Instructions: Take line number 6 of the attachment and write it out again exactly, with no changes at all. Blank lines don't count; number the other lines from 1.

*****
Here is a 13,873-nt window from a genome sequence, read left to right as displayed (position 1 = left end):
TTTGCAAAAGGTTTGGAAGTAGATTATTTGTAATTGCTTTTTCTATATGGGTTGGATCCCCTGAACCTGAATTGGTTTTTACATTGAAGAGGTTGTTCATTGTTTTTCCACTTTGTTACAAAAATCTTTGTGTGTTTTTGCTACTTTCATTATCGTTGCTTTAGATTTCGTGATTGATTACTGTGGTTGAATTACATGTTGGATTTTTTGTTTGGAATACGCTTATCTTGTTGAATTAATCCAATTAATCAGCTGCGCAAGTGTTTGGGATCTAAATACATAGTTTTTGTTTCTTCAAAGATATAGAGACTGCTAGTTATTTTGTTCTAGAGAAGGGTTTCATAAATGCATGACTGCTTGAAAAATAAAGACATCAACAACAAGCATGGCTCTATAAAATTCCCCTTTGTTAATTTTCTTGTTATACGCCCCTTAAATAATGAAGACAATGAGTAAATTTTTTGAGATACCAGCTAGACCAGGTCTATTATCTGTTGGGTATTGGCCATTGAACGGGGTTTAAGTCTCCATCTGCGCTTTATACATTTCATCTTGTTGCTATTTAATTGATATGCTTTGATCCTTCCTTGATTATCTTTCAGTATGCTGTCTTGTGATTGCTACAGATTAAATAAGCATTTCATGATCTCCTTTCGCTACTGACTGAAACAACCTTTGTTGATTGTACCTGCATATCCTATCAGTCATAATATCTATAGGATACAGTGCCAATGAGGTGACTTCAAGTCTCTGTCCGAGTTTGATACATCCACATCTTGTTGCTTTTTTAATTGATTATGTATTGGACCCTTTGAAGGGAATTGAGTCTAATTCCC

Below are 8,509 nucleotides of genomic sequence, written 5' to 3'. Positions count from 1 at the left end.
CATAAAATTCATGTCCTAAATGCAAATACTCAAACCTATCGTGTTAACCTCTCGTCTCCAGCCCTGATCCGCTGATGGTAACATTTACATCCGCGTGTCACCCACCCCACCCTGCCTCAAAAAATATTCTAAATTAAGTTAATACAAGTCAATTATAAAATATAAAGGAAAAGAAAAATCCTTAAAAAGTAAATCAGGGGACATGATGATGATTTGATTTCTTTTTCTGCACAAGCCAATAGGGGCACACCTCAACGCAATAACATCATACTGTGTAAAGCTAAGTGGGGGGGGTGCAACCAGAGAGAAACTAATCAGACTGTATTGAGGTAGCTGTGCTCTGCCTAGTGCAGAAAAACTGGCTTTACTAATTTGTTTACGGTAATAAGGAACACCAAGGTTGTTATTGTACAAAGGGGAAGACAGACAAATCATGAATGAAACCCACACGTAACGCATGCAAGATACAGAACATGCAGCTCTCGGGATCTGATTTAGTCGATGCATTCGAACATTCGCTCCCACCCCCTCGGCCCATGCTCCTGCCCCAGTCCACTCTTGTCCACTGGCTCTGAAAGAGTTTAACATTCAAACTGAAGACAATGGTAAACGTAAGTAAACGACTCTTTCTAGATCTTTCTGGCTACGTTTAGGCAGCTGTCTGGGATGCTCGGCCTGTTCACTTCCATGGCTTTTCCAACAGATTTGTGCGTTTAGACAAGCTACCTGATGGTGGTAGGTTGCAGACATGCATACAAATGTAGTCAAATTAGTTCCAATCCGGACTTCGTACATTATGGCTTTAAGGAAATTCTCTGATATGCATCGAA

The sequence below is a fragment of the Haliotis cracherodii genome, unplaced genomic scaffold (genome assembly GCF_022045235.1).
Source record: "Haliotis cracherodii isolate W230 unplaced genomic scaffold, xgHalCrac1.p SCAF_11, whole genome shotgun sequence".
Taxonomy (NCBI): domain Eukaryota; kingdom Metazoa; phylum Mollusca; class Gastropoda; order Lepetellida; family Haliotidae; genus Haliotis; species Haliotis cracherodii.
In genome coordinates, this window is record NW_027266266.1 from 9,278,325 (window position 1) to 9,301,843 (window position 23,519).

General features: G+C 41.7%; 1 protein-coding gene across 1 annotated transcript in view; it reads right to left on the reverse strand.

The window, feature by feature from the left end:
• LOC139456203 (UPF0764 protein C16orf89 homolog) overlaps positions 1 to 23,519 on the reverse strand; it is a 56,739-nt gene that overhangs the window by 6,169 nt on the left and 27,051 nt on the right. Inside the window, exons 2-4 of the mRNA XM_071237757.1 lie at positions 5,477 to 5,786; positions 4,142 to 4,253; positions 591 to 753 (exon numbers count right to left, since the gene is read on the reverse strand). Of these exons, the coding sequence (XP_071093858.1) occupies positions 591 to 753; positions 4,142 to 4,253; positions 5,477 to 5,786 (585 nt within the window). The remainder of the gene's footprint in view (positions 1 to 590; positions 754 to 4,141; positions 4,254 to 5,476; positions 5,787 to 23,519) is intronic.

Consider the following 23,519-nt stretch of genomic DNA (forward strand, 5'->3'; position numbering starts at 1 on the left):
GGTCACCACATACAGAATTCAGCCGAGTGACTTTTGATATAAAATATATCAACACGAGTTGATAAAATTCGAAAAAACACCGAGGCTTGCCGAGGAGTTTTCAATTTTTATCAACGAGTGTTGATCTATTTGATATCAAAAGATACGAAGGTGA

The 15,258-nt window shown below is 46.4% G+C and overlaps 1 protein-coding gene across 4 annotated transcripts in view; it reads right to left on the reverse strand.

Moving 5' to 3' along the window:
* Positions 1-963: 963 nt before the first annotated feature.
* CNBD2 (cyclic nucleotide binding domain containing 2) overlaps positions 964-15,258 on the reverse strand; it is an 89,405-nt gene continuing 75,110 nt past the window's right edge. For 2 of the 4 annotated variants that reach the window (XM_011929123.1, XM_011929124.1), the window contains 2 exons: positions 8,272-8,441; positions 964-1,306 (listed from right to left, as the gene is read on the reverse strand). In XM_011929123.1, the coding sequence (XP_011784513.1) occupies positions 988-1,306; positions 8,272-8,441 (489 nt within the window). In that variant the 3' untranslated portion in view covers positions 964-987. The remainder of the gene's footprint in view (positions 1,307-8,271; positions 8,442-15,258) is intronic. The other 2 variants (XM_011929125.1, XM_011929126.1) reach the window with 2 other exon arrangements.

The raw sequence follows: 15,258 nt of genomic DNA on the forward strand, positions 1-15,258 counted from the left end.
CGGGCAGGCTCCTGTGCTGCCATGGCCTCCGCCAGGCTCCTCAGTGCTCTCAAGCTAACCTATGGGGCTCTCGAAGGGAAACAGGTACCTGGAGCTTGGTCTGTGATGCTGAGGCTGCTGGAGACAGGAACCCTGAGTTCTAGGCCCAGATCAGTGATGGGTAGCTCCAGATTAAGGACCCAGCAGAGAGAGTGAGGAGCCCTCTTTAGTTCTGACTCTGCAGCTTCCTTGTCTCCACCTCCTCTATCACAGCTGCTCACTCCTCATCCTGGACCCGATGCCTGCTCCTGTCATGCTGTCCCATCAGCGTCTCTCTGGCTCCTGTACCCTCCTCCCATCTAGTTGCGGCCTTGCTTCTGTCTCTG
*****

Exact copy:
Source record: "Haliotis cracherodii isolate W230 unplaced genomic scaffold, xgHalCrac1.p SCAF_11, whole genome shotgun sequence".